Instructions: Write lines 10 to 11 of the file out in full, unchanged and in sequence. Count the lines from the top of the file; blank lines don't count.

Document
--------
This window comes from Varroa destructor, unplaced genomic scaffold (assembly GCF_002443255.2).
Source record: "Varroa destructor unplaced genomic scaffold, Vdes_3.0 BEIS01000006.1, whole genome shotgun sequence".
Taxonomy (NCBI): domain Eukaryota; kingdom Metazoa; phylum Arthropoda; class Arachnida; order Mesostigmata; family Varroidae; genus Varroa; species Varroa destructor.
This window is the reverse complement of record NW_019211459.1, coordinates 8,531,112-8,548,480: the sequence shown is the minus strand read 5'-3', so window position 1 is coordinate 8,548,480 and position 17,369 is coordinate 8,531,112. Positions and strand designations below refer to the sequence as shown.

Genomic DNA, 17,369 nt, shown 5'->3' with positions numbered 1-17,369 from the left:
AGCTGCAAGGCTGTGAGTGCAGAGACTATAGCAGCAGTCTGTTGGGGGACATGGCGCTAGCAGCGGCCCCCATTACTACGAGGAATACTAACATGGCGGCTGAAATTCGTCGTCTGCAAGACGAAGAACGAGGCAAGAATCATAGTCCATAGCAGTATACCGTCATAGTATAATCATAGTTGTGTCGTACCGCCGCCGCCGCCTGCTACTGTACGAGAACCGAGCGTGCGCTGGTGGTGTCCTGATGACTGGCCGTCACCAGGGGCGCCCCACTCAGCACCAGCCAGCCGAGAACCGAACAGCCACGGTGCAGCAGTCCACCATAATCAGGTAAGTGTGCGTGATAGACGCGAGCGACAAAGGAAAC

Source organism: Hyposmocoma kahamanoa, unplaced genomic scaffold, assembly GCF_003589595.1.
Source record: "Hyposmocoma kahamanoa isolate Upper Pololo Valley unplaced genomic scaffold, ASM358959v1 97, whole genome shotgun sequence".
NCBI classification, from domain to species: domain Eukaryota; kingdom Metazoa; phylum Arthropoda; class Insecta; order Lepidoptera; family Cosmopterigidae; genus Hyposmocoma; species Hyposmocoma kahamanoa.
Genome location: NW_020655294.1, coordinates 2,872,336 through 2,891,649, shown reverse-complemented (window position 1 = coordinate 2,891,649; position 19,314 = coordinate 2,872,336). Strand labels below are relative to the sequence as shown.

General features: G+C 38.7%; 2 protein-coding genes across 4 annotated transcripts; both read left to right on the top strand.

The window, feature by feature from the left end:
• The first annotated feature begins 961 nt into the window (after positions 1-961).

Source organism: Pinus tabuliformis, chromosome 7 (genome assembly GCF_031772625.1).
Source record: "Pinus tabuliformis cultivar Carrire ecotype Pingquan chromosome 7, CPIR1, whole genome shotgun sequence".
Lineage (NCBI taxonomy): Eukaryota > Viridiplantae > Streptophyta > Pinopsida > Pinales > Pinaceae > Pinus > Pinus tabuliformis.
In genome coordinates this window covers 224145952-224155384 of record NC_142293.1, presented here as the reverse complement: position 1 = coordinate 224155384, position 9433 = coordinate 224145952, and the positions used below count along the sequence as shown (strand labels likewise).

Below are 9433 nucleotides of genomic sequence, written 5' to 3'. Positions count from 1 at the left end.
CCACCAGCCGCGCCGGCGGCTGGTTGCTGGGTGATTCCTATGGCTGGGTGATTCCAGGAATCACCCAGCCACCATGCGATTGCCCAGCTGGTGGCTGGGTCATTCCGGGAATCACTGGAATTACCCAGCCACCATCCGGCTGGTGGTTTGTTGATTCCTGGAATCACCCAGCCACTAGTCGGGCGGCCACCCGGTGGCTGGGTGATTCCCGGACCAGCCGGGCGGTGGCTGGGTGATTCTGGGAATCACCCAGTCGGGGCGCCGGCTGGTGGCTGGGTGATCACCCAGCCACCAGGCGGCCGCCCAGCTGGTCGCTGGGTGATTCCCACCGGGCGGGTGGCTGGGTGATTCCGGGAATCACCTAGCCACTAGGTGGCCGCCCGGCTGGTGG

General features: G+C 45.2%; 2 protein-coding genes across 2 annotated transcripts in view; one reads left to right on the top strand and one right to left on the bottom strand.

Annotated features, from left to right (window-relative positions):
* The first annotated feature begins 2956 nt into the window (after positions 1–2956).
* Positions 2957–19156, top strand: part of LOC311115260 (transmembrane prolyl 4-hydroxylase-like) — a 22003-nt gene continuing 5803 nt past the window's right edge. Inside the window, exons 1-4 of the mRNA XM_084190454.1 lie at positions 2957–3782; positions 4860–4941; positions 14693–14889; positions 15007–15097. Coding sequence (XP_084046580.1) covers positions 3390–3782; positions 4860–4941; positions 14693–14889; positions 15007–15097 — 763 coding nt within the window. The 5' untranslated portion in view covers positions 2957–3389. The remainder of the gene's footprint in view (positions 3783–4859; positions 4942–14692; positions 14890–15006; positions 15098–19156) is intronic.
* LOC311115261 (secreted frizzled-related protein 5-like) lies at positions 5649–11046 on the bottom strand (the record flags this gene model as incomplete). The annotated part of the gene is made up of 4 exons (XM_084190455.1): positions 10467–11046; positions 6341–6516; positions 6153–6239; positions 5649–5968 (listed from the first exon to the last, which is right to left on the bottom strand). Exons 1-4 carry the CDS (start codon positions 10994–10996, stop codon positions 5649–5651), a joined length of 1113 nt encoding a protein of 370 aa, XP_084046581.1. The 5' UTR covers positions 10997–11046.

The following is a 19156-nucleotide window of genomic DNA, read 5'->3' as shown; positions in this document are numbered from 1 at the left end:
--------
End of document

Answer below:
Genome location: NW_020655294.1, coordinates 2,872,336 through 2,891,649, shown reverse-complemented (window position 1 = coordinate 2,891,649; position 19,314 = coordinate 2,872,336). Strand labels below are relative to the sequence as shown.

General features: G+C 38.7%; 2 protein-coding genes across 4 annotated transcripts; both read left to right on the top strand.